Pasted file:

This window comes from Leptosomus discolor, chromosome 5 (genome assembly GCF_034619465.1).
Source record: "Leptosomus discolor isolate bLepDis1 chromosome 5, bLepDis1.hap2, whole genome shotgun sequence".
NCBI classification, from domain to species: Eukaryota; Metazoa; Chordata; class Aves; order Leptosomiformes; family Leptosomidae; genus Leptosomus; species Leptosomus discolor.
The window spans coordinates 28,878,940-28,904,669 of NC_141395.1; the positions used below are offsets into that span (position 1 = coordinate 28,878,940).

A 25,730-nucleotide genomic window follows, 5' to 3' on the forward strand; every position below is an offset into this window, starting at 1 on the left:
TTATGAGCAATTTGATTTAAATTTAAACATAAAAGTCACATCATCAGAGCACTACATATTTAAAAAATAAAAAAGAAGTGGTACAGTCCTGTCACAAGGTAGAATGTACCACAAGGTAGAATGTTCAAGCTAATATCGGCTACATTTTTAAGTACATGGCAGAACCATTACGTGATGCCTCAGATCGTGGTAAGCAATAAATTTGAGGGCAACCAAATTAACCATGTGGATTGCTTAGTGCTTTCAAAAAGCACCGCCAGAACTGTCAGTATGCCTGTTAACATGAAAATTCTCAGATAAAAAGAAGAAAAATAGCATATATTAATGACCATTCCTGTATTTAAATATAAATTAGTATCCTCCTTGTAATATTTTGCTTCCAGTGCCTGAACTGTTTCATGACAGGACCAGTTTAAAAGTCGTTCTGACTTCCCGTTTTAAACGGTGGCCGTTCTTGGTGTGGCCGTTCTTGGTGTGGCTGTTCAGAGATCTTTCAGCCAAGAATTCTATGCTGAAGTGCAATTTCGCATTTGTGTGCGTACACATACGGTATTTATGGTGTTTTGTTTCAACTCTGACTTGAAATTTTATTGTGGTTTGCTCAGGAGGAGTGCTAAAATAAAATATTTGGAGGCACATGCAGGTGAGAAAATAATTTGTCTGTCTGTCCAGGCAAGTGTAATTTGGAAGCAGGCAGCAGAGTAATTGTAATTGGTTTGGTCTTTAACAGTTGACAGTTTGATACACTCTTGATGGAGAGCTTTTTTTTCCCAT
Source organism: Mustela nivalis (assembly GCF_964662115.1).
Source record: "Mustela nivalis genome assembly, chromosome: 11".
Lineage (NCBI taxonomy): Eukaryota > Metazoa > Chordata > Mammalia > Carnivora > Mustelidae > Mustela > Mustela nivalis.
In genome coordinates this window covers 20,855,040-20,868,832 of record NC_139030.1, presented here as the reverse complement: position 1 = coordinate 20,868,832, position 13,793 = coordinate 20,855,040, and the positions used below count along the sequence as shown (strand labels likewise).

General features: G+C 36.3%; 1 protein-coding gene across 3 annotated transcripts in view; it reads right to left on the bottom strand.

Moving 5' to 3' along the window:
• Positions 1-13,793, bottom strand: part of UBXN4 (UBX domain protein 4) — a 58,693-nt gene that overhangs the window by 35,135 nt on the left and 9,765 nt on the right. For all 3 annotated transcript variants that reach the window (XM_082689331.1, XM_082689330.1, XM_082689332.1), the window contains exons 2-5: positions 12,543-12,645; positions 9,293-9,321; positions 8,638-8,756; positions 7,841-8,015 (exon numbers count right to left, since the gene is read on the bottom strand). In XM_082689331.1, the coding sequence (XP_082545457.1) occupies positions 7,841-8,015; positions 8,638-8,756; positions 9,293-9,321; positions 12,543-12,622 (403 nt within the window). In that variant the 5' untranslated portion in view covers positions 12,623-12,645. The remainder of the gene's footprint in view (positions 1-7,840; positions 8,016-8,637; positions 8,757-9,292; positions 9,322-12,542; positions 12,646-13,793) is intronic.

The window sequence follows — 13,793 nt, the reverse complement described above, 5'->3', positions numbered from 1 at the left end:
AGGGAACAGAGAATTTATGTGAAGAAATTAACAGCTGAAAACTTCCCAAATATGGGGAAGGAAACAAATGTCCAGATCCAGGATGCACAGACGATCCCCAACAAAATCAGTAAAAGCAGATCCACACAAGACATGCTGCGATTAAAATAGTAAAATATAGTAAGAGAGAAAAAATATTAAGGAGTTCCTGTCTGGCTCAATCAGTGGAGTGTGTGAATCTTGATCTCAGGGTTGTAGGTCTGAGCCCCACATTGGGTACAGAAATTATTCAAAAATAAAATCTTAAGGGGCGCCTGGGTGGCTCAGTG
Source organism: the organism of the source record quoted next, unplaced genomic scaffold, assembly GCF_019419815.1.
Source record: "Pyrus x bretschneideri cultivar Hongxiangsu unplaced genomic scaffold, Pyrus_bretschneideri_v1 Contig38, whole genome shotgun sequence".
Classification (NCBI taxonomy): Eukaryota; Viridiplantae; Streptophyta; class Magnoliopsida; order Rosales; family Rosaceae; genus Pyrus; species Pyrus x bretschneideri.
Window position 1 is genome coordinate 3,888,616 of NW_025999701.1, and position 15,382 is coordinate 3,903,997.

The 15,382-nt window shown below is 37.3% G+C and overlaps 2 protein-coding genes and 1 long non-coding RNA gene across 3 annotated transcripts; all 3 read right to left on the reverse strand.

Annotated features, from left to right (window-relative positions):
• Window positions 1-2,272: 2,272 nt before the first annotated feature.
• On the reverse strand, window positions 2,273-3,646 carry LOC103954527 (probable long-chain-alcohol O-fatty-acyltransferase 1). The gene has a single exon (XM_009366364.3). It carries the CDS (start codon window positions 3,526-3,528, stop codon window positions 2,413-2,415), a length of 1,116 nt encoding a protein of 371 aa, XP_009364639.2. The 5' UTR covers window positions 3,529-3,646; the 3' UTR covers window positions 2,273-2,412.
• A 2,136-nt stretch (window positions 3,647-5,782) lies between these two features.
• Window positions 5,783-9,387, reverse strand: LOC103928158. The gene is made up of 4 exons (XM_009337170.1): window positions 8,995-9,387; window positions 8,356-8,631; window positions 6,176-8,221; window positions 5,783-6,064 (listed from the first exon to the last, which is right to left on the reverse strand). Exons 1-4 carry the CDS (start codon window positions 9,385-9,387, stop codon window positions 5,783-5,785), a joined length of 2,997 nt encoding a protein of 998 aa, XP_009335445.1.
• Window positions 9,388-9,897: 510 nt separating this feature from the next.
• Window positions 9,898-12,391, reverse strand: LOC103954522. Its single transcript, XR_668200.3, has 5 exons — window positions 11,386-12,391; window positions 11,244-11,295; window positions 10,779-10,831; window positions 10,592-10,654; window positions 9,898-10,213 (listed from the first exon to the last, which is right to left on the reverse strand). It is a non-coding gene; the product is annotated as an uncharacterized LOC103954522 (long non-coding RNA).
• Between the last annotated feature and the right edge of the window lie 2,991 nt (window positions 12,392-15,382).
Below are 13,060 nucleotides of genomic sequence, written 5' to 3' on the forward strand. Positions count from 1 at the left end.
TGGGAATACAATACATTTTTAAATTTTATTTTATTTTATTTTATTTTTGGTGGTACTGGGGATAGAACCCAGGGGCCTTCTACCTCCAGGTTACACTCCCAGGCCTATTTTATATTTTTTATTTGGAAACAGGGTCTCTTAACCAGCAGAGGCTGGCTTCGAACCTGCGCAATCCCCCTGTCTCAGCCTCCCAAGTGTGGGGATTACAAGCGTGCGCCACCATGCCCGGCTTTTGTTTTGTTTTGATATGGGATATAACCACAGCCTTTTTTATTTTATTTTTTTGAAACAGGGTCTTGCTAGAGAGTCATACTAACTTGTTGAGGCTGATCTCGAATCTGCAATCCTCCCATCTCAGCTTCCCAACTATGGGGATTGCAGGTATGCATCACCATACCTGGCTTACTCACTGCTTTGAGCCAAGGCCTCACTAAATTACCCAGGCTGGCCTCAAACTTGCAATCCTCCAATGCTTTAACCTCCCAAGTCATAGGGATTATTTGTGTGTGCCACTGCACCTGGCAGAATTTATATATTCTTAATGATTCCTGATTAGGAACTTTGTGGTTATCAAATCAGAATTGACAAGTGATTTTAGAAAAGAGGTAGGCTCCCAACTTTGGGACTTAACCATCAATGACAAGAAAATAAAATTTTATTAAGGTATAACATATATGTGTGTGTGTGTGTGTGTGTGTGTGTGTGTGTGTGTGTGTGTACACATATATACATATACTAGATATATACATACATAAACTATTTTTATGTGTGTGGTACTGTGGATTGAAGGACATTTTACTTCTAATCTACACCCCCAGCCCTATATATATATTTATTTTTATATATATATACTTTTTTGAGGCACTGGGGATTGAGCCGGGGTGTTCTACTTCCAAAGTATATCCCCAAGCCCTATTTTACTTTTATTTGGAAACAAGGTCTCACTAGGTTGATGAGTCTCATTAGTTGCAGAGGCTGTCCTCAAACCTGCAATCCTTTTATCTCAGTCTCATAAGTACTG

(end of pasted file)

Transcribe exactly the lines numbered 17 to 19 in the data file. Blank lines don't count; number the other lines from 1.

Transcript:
Source record: "Pyrus x bretschneideri cultivar Hongxiangsu unplaced genomic scaffold, Pyrus_bretschneideri_v1 Contig38, whole genome shotgun sequence".
Classification (NCBI taxonomy): Eukaryota; Viridiplantae; Streptophyta; class Magnoliopsida; order Rosales; family Rosaceae; genus Pyrus; species Pyrus x bretschneideri.
Window position 1 is genome coordinate 3,888,616 of NW_025999701.1, and position 15,382 is coordinate 3,903,997.